A key to overcoming our sins is learning when to deny ourselves. Christ plainly declares that those who desire to follow Him must deny themselves.
Our outward works show what we believe, what we worship, and what we aspire to become. Apart from God, all human works activities are potentially destructive.
How many of us go through life with our noses to the grindstone? Real life comes as a result of giving our own.
Beyond the fact that our Savior Jesus Christ was crucified on a cross of some sort, He used its imagery to instruct His followers: He bids us to take us our cross and follow Him. David Grabbe analyzes what Jesus' command would have meant to those who heard. . .
All the medieval 'seven deadly sins' could be categorized as a facet of lust. God designed us to have proper desires, just as His desires are always proper.
David Grabbe, claiming that the command to take up the cross has been sullied, tainted, and moreover smeared by Protestant heretical syrup, insists that the venerating of the cross (explicitly violating the Second Commandment) pre-dated Christianity by sev. . .
John Ritenbaugh, reminding us that God does not do things uselessly, and certainly does not need our physical goods, examines the role of the offering and sacrifice rehearsed at each Holy Day. The nouns offering and sacrifice derive from two separate Greek. . .
Our pilgrimage to the Kingdom will not be easy; we will suffer fatigue from difficult battles with serious consequences. We fight the world, Satan, and our flesh.
The most formidable foe in our spiritual battle is the flesh. We must mortify, slay, and crucify the flesh, enduring suffering as Jesus Christ exemplified.
Christ warns that we must do everything possible to annihilate sin - surgically going right to the heart or mind: the level of thought and imagination.
John Ritenbaugh reminds us that we do not have immortality as a birthright (the lie which Satan told Eve), but that God is the sole source, making our relationship with God and God's judgment the most important focus of our life. One common denominator in . . .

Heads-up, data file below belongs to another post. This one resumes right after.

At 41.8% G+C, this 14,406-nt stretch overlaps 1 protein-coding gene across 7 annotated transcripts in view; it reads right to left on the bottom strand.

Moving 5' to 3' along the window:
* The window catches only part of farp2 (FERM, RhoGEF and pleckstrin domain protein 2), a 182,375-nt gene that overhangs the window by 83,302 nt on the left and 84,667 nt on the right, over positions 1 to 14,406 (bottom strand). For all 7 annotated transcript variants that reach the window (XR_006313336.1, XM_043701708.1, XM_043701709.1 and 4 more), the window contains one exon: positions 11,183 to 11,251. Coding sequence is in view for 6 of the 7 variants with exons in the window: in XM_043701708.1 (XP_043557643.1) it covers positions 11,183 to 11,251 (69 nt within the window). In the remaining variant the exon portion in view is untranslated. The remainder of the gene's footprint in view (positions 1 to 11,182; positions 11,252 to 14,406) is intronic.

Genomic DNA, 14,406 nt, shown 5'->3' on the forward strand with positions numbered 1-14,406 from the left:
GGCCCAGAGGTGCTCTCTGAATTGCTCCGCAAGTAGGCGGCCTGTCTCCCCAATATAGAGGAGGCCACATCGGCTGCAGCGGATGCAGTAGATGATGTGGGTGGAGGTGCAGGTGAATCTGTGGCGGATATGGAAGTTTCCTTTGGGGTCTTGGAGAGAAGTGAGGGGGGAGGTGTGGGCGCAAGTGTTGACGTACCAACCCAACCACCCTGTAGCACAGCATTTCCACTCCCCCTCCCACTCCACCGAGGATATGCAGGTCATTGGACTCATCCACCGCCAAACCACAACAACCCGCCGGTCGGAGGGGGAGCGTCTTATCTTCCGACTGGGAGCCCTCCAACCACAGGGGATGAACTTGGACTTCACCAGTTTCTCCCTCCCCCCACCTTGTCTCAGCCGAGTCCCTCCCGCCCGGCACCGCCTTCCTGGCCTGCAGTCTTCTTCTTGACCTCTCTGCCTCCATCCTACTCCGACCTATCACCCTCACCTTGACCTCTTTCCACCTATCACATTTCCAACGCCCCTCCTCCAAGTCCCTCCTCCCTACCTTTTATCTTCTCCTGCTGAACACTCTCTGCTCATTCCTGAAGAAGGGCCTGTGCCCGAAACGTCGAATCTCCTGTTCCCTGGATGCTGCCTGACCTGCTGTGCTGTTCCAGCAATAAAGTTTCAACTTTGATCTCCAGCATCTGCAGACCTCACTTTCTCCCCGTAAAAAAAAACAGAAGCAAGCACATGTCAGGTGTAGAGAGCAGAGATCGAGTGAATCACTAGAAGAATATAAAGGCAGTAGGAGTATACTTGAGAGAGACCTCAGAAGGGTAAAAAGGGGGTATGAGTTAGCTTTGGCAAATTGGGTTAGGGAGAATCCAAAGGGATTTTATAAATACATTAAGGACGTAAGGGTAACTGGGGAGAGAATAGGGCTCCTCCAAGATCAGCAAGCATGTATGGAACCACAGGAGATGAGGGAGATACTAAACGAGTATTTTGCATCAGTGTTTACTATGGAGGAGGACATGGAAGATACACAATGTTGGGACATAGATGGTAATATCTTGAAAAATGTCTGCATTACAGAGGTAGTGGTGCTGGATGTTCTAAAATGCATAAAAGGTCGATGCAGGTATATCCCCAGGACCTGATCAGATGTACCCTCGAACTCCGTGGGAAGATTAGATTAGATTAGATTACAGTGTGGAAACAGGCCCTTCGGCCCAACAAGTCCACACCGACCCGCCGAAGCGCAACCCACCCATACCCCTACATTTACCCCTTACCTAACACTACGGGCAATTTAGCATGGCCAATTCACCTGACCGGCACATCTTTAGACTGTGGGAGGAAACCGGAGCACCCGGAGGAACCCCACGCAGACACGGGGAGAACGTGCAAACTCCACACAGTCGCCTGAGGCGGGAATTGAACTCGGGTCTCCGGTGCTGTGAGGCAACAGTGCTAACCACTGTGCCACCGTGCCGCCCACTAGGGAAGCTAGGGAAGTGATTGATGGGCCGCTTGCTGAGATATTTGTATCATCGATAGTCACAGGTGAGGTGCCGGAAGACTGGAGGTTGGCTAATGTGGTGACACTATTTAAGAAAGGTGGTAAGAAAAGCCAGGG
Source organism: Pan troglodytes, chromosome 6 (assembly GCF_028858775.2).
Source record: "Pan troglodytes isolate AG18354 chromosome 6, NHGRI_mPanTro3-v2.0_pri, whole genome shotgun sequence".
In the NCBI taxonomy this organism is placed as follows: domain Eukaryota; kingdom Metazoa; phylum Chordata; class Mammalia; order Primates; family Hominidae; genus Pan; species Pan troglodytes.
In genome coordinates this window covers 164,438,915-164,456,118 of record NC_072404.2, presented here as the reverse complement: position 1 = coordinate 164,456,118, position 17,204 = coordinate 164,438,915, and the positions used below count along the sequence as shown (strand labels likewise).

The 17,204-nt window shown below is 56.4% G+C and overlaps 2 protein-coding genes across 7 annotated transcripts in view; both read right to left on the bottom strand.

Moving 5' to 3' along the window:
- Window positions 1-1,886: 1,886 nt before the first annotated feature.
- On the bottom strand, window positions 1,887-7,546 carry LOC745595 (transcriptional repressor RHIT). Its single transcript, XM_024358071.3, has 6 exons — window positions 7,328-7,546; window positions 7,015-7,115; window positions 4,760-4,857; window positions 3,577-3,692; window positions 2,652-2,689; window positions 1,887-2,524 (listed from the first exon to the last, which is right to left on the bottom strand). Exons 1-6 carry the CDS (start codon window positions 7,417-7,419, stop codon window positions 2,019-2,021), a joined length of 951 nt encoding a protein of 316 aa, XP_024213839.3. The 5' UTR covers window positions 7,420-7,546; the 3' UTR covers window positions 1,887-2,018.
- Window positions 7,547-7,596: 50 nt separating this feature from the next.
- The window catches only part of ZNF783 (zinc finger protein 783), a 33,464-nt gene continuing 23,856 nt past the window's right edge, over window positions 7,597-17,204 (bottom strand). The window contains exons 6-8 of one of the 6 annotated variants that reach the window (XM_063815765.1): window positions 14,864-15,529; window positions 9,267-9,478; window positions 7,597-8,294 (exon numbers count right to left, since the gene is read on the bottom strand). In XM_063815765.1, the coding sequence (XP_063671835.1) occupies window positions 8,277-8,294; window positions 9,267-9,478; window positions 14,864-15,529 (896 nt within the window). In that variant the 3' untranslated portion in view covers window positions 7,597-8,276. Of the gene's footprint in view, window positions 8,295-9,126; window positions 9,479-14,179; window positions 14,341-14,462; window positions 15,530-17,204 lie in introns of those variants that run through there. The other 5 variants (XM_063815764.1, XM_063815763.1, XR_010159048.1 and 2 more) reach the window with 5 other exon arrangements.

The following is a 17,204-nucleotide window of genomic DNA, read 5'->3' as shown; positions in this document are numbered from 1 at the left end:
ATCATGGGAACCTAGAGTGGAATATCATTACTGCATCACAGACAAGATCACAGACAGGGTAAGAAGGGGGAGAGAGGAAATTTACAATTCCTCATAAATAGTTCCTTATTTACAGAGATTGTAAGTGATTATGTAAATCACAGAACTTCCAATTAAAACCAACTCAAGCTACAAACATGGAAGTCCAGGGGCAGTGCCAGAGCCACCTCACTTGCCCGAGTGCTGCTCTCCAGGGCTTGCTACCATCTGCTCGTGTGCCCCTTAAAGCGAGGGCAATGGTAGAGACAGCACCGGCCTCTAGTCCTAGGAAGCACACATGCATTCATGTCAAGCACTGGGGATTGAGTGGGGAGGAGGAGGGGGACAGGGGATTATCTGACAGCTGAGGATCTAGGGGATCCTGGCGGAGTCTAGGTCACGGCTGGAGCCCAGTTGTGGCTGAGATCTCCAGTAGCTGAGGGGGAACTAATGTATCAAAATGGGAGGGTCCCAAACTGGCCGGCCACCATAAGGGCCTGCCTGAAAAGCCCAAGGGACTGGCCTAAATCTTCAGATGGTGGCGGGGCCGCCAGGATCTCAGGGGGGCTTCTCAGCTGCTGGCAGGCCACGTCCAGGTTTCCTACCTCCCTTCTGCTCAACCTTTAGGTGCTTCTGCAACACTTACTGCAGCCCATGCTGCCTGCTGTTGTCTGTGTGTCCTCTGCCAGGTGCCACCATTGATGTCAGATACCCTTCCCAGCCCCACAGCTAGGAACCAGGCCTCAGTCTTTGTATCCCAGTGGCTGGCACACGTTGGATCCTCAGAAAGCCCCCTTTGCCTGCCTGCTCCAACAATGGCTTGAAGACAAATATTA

John Ritenbaugh explains the significance of "the fellowship of His sufferings" and "being conformed to His death" (Philippians 3:10). Christ's death had both a substitutionary and a representative aspect. The former pays for our sins, . . .
We are in a perpetual state of war on three fronts: (1) against Satan the Devil, (2) Against the world, and (3) against our own flesh. The most dangerous battle at hand is against our own flesh where we least expect treachery and where we have become the m. . .
True Christianity is no cakewalk into eternal life, but a life and death struggle against our flesh, the world, and a most formidable spirit adversary.
Martin Collins points out that our Savior has a tender spot for those who are weak in the faith but are doggedly struggling to hold fast to what they believe. People sometimes unfairly brand others who display a one-time weakness, as in the case of "D. . .
Like the marriage covenant, counting the cost is the most serious part of the baptismal agreement, not something to be taken lightly.
Christ's sacrifice was not merely substitutionary, but representative, with Christ giving us a pattern for life - mortifying our flesh and putting out sin.
John Ritenbaugh points out that Jesus Christ, through His voluntary humility (giving up all the perks of being God), has given us a model of the mindset that we need to have in order to attain membership in the family of God. Paul, desiring the Philippian . . .
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